Other devices intended to prevent thumb sucking or to otherwise protect various portions of the hand or fingers include U.S. Pat. No. 2,783,759 (glove for preventing thumb sucking); U.S. Pat. No. 5,228,142 (overwrap for fingers and hands); and U.S. Pat. No. 5,797,405 (thumb sucking deterrent device). Such devices are rarely appealing to the child or to the parents because of their functional design. Thus, it is often difficult for a parent to encourage the wearing of these devices by the child. Ideally, thumb sucking preventative devices should include features which are attractive to the child, such that the child not only tolerates its use, but wants to wear it most of the time during treatment.

SUMMARY OF THE INVENTION

Therefore, one object of the present invention is to provide a thumb sucking preventative device which effectively covers the thumb and discourages thumb sucking.

It is also an object of the present invention to provide a thumb sucking preventative device which permits free use of the other fingers.

A further object of the present invention is to provide a thumb sucking preventative device which can be retained on the hand by a fastener not easily removed by the child.

Another object of the present invention is to provide a thumb sucking preventative device which includes an attractive design for the child to encourage consistent wearing during treatment.

Accordingly, a device to prevent thumb sucking is provided, comprising a glove worn on a hand, wherein the glove includes a first opening for insertion of the hand, a second opening opposite the first opening for permitting uncovered use of the four fingers of the hand; a thumb covering portion for completely covering the thumb of the hand while the glove is worn on the hand; and a fastening device adjacent to the first opening for preventing removal of the glove from the hand; wherein the glove is constructed from a material containing one or more designs which are attractive to a child wearing the glove.

BRIEF DESCRIPTION OF THE DRAWINGS

FIG. 1 depicts a preferred embodiment of a thumb sucking preventative device in accordance with the present invention.

FIG. 2 depicts an open fabric or material pattern used as the basis for constructing the device of FIG. 1.

DETAILED DESCRIPTION OF THE PREFERRED EMBODIMENTS

Turning now to FIG. 1, a preferred embodiment of the device for preventing thumb sucking is shown. The device generally comprises a glove-type enclosure 1 for the hand 2 which covers the palm and the back of the hand 2. The glove 1 includes a first opening 3 for insertion of the hand 2, as well as a second opening 4 which permits exiting of the four fingers 5. A thumb cover portion 6 is integrally attached to the glove 1 which completely covers the thumb. Thus, the only portions of the hand 2 which are covered by the device are the palm, the back of the hand, and the thumb. Preferably, the device is attached to the hand by a cord or ribbon 7 passed through a passageway 8 formed into the fabric, such that the device may not be easily removed by the child.

Importantly, the fabric used for the device should be of a design which is appealing to small children. Examples of such fabric may include a multi-color pattern, cartoon characters, action figure characters, or other lettering, symbols, and images 15 which are of interest to the child. Preferably, the pattern should be gender-specific, such that the device for a girl child might be constructed from a pick fabric and contain images of a favorite female actress, singer, or cartoon character. Likewise, the device for a boy might be constructed from a fabric containing images of a favorite male action figure or other character from a television show, movie, or cartoon. Alternatively, the fabric can contain patterns or other images corresponding to a specific date or event, such as a holiday like Easter, Halloween, or Christmas. It will be appreciated that virtually any pattern or images can be used on the fabric, with the only basic requirement being that it is attractive to the child. Significantly, the presence of such child-appropriate attractive designs will encourage use of the device, thereby maximizing the chances for a successful treatment of thumb sucking.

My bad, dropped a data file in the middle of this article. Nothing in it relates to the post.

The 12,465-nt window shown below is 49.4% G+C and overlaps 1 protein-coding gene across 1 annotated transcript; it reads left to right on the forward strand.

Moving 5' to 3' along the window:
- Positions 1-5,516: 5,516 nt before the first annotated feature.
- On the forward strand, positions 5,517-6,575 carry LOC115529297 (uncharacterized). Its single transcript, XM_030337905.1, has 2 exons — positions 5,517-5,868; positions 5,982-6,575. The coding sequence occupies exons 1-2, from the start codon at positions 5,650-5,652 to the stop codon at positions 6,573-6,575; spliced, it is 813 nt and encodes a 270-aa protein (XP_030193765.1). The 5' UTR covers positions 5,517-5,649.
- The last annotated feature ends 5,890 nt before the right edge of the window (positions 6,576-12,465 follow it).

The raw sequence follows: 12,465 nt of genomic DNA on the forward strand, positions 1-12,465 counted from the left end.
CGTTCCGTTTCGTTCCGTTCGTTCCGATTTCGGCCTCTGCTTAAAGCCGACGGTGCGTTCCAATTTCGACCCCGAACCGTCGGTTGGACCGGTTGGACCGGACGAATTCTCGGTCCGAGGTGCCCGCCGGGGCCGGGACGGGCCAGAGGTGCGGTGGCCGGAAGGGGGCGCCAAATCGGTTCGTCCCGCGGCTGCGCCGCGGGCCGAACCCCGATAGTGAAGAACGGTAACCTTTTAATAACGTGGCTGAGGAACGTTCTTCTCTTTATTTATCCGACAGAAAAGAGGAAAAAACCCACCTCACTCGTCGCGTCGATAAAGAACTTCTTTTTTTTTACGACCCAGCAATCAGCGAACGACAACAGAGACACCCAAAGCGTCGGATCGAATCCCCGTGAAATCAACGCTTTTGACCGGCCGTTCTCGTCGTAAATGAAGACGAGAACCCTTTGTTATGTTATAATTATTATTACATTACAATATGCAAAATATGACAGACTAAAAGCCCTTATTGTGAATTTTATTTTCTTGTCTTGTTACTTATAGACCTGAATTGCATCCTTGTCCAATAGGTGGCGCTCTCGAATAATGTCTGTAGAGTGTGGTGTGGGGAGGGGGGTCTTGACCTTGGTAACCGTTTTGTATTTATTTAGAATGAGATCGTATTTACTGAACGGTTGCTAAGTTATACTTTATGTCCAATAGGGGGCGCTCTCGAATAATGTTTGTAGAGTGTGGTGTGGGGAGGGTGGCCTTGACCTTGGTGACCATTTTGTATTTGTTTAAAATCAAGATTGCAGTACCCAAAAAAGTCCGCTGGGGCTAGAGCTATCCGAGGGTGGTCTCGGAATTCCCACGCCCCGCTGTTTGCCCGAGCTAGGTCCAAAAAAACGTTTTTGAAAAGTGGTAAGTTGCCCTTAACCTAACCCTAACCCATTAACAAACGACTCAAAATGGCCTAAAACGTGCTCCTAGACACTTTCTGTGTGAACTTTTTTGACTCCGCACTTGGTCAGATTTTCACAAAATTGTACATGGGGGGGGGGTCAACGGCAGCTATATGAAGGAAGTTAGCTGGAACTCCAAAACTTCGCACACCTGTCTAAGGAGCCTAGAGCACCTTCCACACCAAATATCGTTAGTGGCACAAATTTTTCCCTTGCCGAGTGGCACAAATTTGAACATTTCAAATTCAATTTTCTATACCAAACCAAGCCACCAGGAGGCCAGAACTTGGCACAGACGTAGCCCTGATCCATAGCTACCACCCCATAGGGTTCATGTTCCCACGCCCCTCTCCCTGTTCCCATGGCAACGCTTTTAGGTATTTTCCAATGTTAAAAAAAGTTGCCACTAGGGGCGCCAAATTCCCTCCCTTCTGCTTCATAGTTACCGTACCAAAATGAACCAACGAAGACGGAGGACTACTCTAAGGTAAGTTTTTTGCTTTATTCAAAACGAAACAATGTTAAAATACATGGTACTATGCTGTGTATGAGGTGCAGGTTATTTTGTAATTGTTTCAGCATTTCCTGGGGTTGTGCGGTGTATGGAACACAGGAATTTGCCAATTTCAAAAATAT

For simplicity and cost reduction, the device is constructed by starting with a single pattern, shown in FIG. 2, which can be folded along mirror line 10 to create the general shape of the device from the two symmetrical halves of fabric. At the first opening 3, the fabric may be folded onto itself and stitched to create the passageway 8 referred to above. Once folded along mirror line 10, the fabric pattern is sewn along the periphery noted by stitch 9. In this manner, the first and second openings 3,4 are preserved as described above.

Finally, the fabric is a lightweight cloth or linen-type material that does not substantially interfere with the normal use of the hand, such as gripping small objects. This is particularly important when used by children, because manual dexterity at thumb-sucking ages is not as fully developed as in older children. Also, the fabric and stitching must be durable and washable so as to withstand further attempts at thumb sucking and repeated wash cycles.

Although exemplary embodiments of the present invention have been shown and described, many changes, modifications, and substitutions may be made by one having ordinary skill in the art without necessarily departing from the spirit and scope of the invention.